Reading the Pali texts, however, it seems that the Buddha in no way privileges feeling over thinking, nor does he warn us against being stuck in our heads. What he does instead is turn his attention to how we go about thinking, so that we might be able to use this faculty in a more helpful way. The Buddha recognised that views were of central importance: both the kinds of views that we hold and also, significantly, the way in which we hold them. In the Aggi-Vacchagotta Sutta the Buddha lists various kinds of metaphysical speculation, calling each of them a,

thicket of views, a wilderness of views, a contortion of views, a writhing of views, a fetter of views. It is accompanied by suffering, distress, despair, & fever, and it does not lead to disenchantment, dispassion, cessation; to calm, direct knowledge, full awakening, unbinding.

So the views of the world that we hold (for example the view that I am somehow special and that nothing bad should happen to me) can lead us into suffering and distress. The relinquishment of these views leads to feedom from this suffering and distress. But this is not all. It is not only that these forms of metaphysical speculation lead to confusion, distress and “fever”, but it is also that the way we hold on to such speculative views is also harmful. This applies to the various teachings of Buddhism as well. Even if within the teaching of Buddhism there are instrumentally useful views (and we have to test this in our experience), the way we hold them makes all the difference. The Buddha again made this clear, with a striking image.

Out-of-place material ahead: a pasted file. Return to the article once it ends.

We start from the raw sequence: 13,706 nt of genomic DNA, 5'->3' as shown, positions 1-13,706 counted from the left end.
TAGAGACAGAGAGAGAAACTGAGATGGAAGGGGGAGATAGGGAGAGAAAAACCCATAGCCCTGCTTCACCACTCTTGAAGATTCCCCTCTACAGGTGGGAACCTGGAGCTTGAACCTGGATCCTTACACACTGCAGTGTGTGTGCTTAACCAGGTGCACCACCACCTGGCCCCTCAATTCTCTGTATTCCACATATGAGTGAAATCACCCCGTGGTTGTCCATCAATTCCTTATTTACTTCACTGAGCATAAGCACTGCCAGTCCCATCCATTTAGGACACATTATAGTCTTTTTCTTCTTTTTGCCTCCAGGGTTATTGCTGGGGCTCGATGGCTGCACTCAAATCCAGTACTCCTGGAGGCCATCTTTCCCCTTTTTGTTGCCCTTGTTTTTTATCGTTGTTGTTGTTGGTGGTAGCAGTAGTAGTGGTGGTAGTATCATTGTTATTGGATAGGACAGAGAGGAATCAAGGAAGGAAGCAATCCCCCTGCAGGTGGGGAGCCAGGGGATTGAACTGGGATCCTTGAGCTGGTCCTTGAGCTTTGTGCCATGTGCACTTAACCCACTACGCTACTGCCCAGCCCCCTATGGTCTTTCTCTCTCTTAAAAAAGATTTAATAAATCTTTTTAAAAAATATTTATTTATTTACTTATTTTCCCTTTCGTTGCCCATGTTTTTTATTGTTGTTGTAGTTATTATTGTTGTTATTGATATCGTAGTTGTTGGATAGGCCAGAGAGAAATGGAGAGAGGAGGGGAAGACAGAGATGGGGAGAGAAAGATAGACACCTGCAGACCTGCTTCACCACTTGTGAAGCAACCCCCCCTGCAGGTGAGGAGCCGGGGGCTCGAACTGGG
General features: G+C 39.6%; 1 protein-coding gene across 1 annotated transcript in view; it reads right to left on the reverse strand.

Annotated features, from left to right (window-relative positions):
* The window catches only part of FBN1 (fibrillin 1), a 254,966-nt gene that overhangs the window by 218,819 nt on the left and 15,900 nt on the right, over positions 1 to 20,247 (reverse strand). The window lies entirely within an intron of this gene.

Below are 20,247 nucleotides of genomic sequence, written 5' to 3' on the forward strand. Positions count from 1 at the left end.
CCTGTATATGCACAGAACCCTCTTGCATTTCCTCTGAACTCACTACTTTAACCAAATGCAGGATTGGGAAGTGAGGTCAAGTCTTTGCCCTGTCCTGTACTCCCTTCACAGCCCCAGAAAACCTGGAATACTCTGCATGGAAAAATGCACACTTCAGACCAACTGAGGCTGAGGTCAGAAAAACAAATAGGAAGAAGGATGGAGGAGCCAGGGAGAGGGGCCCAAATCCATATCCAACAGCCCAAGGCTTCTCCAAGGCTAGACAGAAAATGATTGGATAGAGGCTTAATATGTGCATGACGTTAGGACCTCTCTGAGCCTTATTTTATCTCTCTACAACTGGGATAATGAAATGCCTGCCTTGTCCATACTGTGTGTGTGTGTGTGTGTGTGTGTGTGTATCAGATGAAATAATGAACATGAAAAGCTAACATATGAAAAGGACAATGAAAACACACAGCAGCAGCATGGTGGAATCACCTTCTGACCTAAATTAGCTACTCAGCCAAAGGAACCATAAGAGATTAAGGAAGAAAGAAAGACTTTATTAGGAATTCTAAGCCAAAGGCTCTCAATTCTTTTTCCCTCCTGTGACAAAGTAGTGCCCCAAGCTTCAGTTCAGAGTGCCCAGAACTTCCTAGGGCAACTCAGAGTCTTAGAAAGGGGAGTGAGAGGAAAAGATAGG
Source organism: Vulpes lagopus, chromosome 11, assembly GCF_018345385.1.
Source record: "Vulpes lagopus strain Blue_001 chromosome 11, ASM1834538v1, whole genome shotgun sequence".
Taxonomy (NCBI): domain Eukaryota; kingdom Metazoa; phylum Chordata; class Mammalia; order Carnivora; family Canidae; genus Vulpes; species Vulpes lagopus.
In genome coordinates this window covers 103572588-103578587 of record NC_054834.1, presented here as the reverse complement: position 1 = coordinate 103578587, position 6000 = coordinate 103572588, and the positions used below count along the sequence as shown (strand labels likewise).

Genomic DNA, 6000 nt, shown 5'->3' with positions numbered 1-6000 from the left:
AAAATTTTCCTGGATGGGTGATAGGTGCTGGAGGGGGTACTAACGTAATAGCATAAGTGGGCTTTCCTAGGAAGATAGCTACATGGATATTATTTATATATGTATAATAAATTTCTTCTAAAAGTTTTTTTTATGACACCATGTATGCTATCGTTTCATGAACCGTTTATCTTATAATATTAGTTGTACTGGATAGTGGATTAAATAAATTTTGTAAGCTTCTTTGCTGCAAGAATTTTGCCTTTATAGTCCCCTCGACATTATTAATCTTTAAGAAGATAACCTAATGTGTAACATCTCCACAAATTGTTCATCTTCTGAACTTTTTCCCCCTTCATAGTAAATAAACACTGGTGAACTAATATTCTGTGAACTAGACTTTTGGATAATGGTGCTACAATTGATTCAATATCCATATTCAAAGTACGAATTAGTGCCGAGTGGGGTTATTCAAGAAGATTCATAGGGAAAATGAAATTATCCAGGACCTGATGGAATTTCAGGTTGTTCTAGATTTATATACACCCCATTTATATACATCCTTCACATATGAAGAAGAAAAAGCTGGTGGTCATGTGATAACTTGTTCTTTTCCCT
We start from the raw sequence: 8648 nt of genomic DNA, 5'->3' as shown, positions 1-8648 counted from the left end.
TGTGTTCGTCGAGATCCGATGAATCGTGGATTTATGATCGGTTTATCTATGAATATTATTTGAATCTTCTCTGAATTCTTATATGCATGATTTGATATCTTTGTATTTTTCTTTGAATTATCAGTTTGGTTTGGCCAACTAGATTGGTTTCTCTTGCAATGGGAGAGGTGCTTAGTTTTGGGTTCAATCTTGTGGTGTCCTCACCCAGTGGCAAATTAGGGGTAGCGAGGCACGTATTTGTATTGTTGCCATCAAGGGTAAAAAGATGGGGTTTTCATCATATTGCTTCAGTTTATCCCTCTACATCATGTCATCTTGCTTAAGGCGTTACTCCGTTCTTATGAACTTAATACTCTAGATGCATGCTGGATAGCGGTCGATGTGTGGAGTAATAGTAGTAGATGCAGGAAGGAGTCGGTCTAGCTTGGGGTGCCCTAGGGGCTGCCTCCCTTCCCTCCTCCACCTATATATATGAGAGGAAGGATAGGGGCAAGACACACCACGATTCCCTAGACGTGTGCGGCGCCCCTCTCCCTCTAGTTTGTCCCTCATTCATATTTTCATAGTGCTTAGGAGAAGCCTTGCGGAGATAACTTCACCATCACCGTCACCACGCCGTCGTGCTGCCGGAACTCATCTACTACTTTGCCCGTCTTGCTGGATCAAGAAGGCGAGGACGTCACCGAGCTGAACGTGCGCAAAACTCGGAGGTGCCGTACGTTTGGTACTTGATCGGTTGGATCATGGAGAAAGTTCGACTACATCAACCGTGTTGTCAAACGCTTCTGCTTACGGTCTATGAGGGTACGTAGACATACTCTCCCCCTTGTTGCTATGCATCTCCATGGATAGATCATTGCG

Suppose there were a man needing a water-snake, seeking a water-snake, wandering in search of a water-snake. He would see a large water-snake and grasp it by the coils or by the tail. The water-snake, turning around, would bite him on the hand, on the arm, or on one of his limbs, and from that cause he would suffer death or death-like suffering. Why is that? Because of the wrong-graspedness of the water-snake. In the same way, there is the case where some worthless men study the Dhamma… Having studied the Dhamma, they don’t ascertain the meaning of those Dhammas with their discernment. Not having ascertained the meaning of those Dhammas with their discernment, they don’t come to an agreement through pondering. They study the Dhamma both for attacking others and for defending themselves in debate. They don’t reach the goal for which [people] study the Dhamma. Their wrong grasp of those Dhammas will lead to their long-term harm & suffering. Why is that? Because of the wrong-graspedness of the Dhammas.